femininity, just like she was above him, and sex, and everything else that’s weak and of the flesh.
When she posted work assignments on the bulletin board, and he read that she’d given him
latrine duty, he went to her office and knocked on that window of hers and personally thanked her
for the honor, and told her he’d think of her every time he swabbed out a urinal. She told him that
wasn’t necessary; just do his work and that would be sufficient, thank you.
The most work he did on them was to run a brush around the bowls once or twice apiece,
singing some song as loud as he could in time to the swishing brush; then he’d splash in some
Clorox and he’d be through. “That’s clean enough,” he’d tell the black boy who got after him for the
way he hurried through his job, “maybe not clean enough for some people, but myself I plan to piss
in ‘em, not eat lunch out of ‘em.” And when the Big Nurse gave in to the black boy’s frustrated
pleading and came in to check McMurphy’s cleaning assignment personally, she brought a little
compact mirror and she held it under the rim of the bowls. She walked along shaking her head and
saying, “Why, this is an outrage … an outrage …” at every bowl. McMurphy sidled right along
beside her, winking down his nose and saying in answer, “No; that’s a toilet bowl ... a toilet bowl.”
[139] But she didn’t lose control again, or even act at all like she might. She would get after him
about the toilets, using that same terrible, slow, patient pressure she used on everybody, as he stood
there in front of her, looking like a little kid getting a bawling out, hanging his head, and the toe of
one boot on top of the other, saying, “I try and try, ma’am, but I’m afraid I’ll never make my mark as
head man of the crappers.”
Once he wrote something on a slip of paper, strange writing that looked like a foreign alphabet,
and stuck it up under one of those toilet bowl rims with a wad of gum; when she came to that toilet
with her mirror she gave a short gasp at what she read reflected and dropped her mirror in the toilet.
But she didn’t lose control. That doll’s face and that doll’s smile were ‘ forged in confidence. She
stood up from the toilet bowl and gave him a look that would peel paint and told him it was his job
to make the latrine cleaner, not dirtier.
Actually, there wasn’t much cleaning of any kind getting done on the ward. As soon as it came
time in the afternoon when the schedule called for house duties, it was also time for the baseball
games to be on TV, and everybody went and lined the chairs up in front of the set and they didn’t
move out of them until dinner. It didn’t make any difference that the power was shut off in the
Nurses’ Station and we couldn’t see a thing but that blank gray screen, because McMurphy’d
entertain us for hours, sit and talk and tell all kinds of stories, like how he made a thousand dollars in
one month driving truck for a gyppo outfit and then lost every penny of it to some Canadian in an
ax-throwing contest, or how he and a buddy slick-tongued a guy into riding a brahma bull at a rodeo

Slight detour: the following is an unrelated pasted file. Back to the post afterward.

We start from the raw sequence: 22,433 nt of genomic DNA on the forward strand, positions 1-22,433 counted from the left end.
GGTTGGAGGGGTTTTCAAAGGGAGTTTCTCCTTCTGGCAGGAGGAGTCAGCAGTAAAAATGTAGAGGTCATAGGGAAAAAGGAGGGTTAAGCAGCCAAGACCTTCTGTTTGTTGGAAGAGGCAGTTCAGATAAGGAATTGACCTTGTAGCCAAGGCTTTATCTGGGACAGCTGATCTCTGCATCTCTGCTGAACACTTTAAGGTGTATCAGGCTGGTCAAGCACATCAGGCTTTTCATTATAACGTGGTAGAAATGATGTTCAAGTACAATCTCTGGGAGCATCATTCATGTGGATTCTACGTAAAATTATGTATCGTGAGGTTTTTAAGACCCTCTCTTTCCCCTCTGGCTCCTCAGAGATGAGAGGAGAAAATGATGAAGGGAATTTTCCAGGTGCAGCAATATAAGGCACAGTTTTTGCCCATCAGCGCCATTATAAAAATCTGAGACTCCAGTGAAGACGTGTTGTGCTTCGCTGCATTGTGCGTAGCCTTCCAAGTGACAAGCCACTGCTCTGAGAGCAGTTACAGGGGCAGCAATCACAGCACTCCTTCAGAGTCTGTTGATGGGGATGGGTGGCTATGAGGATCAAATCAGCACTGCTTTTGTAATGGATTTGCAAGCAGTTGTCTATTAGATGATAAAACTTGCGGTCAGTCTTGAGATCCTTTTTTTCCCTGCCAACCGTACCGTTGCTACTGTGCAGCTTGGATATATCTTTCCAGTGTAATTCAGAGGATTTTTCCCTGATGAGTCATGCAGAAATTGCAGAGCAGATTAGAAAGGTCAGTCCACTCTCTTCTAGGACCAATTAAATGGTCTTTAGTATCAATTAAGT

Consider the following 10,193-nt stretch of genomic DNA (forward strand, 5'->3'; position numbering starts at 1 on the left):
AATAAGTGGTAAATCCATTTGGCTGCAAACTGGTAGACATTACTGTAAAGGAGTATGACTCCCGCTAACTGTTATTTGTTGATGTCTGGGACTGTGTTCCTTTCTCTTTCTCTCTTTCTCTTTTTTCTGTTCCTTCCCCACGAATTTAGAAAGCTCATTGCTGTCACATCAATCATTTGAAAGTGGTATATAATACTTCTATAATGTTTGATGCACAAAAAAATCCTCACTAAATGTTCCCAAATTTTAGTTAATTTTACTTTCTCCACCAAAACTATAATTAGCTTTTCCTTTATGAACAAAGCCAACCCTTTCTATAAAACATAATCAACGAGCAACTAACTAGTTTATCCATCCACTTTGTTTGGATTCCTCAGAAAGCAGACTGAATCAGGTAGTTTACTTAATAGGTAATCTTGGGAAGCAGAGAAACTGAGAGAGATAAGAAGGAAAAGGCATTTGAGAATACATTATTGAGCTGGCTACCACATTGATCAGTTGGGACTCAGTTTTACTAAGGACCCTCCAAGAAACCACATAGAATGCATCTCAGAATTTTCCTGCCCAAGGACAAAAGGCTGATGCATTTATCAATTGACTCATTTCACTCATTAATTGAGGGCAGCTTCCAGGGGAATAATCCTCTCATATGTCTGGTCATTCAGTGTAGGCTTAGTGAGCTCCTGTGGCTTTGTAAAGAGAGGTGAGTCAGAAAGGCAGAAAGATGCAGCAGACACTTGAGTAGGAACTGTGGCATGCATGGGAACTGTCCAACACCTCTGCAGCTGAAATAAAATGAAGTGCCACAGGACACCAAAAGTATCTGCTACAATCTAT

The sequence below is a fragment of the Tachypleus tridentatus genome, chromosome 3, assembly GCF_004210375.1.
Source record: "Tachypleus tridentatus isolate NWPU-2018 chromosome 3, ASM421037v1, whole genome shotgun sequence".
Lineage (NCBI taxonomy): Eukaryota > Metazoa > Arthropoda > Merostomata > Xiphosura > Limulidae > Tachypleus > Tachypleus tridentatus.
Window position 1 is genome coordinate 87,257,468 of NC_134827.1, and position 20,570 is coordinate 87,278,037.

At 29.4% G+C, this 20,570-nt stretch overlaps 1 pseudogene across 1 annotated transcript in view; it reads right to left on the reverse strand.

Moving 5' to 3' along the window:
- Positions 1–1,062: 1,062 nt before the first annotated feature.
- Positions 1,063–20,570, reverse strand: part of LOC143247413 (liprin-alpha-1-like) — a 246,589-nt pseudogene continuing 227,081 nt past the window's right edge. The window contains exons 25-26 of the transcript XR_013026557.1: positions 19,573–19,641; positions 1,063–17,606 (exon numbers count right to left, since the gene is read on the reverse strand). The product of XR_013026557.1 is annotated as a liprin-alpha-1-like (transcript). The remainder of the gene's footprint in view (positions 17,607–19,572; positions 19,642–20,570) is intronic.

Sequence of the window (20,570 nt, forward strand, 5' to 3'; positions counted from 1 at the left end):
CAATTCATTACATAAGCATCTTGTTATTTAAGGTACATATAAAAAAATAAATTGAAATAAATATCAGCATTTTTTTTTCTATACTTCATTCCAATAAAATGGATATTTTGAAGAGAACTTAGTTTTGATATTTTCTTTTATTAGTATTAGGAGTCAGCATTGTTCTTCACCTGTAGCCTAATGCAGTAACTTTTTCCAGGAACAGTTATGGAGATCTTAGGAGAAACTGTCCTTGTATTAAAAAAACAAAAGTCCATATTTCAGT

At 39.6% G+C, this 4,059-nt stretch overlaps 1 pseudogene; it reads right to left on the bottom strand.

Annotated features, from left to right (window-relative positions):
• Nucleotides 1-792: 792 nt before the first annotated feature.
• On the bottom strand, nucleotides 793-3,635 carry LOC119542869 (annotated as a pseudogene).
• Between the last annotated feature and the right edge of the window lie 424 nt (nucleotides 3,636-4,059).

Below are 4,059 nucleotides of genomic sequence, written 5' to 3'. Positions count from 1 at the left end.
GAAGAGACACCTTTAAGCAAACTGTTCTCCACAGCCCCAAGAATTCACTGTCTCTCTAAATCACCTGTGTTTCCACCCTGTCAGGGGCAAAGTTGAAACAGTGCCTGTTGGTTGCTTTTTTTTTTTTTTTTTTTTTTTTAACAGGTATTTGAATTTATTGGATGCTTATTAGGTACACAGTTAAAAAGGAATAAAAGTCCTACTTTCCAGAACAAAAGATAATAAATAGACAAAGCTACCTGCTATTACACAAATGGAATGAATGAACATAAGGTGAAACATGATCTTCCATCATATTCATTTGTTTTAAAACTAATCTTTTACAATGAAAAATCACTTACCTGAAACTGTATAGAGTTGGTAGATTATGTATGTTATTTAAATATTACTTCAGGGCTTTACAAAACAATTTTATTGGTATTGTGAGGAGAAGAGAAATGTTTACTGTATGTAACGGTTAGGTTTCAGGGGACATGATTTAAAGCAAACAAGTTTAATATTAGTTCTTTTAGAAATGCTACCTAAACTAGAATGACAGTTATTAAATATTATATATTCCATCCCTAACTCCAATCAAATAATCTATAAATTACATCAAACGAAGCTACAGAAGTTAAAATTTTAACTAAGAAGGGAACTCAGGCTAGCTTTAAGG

in Albany, into riding him while he wore a blindfold: “Not the bull, I mean, the guy had on the
blindfold.” They told the guy that the blindfold would keep him from getting dizzy when the bull
went to spinning; then, when they got a bandanna wrapped around his eyes to where he couldn’t
Ken Kesey 􀂗 one flew over the cuckoo’s nest
see, they set him on that bull backward. McMurphy told it a couple of times and slapped his thigh
with his hat and laughed everytime he remembered it. “Blindfolded and backwards ... And I’m a
sonofagun if he didn’t stay the limit and won the purse. And I was second; if he’d been throwed I’d
of took first and a neat little purse. I swear the next time I pull a stunt like that I’ll blindfold the
damn bull instead.”
Whack his leg and throw back his head and laugh and laugh, digging his thumb into the ribs of
whoever was sitting next to him, trying to get him to laugh too.
There was times that week when I’d hear that full-throttled [140] laugh, watch him scratching his
belly and stretching and yawning and leaning back to wink at whoever he was joking with,
everything coming to him just as natural as drawing breath, and I’d quit worrying about the Big
Nurse and the Combine behind her. I’d think he was strong enough being his own self that he
would never back down the way she was hoping he would. I’d think, maybe he truly is something
extraordinary. He’s what he is, that’s it. Maybe that makes him strong enough, being what he is. The
Combine hasn’t got to him in all these years; what makes that nurse think she’s gonna be able to do
it in a few weeks? He’s not gonna let them twist him and manufacture him.
And later, hiding in the latrine from the black boys, I’d take a look at my own self in the mirror
and wonder how it was possible that anybody could manage such an enormous thing as being what
he was. There’d be my face in the mirror, dark and hard with big, high cheekbones like the cheek
underneath them had been hacked out with a hatchet, eyes all black and hard and mean-looking, just
like Papa’s eyes or the eyes of all those tough, mean-looking Indians you see on TV, and I’d think,
That ain’t me, that ain’t my face. It wasn’t even me when I was trying to be that face. I wasn’t even
really me then; I was just being the way I looked, the way people wanted. It don’t seem like I ever
have been me. How can McMurphy be what he is?